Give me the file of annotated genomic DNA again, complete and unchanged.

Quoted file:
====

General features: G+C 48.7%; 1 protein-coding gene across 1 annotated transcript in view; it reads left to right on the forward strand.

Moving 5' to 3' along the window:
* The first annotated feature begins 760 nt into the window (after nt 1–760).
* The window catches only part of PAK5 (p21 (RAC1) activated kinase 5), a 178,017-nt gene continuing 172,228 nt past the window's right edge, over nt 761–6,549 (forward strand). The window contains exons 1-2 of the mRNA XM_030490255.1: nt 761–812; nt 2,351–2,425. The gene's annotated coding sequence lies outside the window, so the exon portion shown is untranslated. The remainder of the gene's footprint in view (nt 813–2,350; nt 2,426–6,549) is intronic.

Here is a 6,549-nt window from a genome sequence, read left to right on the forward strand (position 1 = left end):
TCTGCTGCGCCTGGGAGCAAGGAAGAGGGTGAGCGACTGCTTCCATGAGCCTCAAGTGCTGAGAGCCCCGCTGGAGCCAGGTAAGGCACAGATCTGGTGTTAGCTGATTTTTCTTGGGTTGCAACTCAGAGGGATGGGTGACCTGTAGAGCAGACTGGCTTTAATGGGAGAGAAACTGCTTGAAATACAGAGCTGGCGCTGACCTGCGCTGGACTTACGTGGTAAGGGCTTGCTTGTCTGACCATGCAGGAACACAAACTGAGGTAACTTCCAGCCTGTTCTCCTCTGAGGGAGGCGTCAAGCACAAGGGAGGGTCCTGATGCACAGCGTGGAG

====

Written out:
General features: G+C 48.7%; 1 protein-coding gene across 1 annotated transcript in view; it reads left to right on the forward strand.

Moving 5' to 3' along the window:
* The first annotated feature begins 760 nt into the window (after nt 1–760).
* The window catches only part of PAK5 (p21 (RAC1) activated kinase 5), a 178,017-nt gene continuing 172,228 nt past the window's right edge, over nt 761–6,549 (forward strand). The window contains exons 1-2 of the mRNA XM_030490255.1: nt 761–812; nt 2,351–2,425. The gene's annotated coding sequence lies outside the window, so the exon portion shown is untranslated. The remainder of the gene's footprint in view (nt 813–2,350; nt 2,426–6,549) is intronic.

Here is a 6,549-nt window from a genome sequence, read left to right on the forward strand (position 1 = left end):
TCTGCTGCGCCTGGGAGCAAGGAAGAGGGTGAGCGACTGCTTCCATGAGCCTCAAGTGCTGAGAGCCCCGCTGGAGCCAGGTAAGGCACAGATCTGGTGTTAGCTGATTTTTCTTGGGTTGCAACTCAGAGGGATGGGTGACCTGTAGAGCAGACTGGCTTTAATGGGAGAGAAACTGCTTGAAATACAGAGCTGGCGCTGACCTGCGCTGGACTTACGTGGTAAGGGCTTGCTTGTCTGACCATGCAGGAACACAAACTGAGGTAACTTCCAGCCTGTTCTCCTCTGAGGGAGGCGTCAAGCACAAGGGAGGGTCCTGATGCACAGCGTGGAG